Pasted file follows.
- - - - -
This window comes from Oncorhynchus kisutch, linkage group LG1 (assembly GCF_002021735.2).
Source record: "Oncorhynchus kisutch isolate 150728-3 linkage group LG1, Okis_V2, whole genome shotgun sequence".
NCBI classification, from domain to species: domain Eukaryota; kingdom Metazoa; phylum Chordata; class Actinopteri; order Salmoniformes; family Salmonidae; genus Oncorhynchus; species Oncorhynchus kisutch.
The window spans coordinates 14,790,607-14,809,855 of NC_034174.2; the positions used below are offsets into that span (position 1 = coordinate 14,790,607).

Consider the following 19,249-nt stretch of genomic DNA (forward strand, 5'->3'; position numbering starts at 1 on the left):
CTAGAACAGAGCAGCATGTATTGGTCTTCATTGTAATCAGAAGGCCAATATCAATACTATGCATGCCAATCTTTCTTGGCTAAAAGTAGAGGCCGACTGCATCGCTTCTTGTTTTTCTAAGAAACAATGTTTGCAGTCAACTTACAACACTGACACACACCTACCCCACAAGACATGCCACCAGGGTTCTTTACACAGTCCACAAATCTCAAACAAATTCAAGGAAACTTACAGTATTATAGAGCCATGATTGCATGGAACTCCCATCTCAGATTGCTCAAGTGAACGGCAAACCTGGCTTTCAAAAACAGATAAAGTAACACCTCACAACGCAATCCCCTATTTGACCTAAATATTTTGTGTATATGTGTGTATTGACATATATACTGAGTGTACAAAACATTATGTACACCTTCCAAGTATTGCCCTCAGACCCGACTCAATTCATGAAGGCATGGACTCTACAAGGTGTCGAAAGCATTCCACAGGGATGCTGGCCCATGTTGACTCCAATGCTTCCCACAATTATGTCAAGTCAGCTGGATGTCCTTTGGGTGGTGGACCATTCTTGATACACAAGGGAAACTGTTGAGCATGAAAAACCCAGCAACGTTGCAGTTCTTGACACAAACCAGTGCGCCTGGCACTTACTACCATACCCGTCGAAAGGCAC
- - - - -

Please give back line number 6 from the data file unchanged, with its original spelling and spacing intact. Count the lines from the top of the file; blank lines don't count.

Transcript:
CTAGAACAGAGCAGCATGTATTGGTCTTCATTGTAATCAGAAGGCCAATATCAATACTATGCATGCCAATCTTTCTTGGCTAAAAGTAGAGGCCGACTGCATCGCTTCTTGTTTTTCTAAGAAACAATGTTTGCAGTCAACTTACAACACTGACACACACCTACCCCACAAGACATGCCACCAGGGTTCTTTACACAGTCCACAAATCTCAAACAAATTCAAGGAAACTTACAGTATTATAGAGCCATGATTGCATGGAACTCCCATCTCAGATTGCTCAAGTGAACGGCAAACCTGGCTTTCAAAAACAGATAAAGTAACACCTCACAACGCAATCCCCTATTTGACCTAAATATTTTGTGTATATGTGTGTATTGACATATATACTGAGTGTACAAAACATTATGTACACCTTCCAAGTATTGCCCTCAGACCCGACTCAATTCATGAAGGCATGGACTCTACAAGGTGTCGAAAGCATTCCACAGGGATGCTGGCCCATGTTGACTCCAATGCTTCCCACAATTATGTCAAGTCAGCTGGATGTCCTTTGGGTGGTGGACCATTCTTGATACACAAGGGAAACTGTTGAGCATGAAAAACCCAGCAACGTTGCAGTTCTTGACACAAACCAGTGCGCCTGGCACTTACTACCATACCCGTCGAAAGGCAC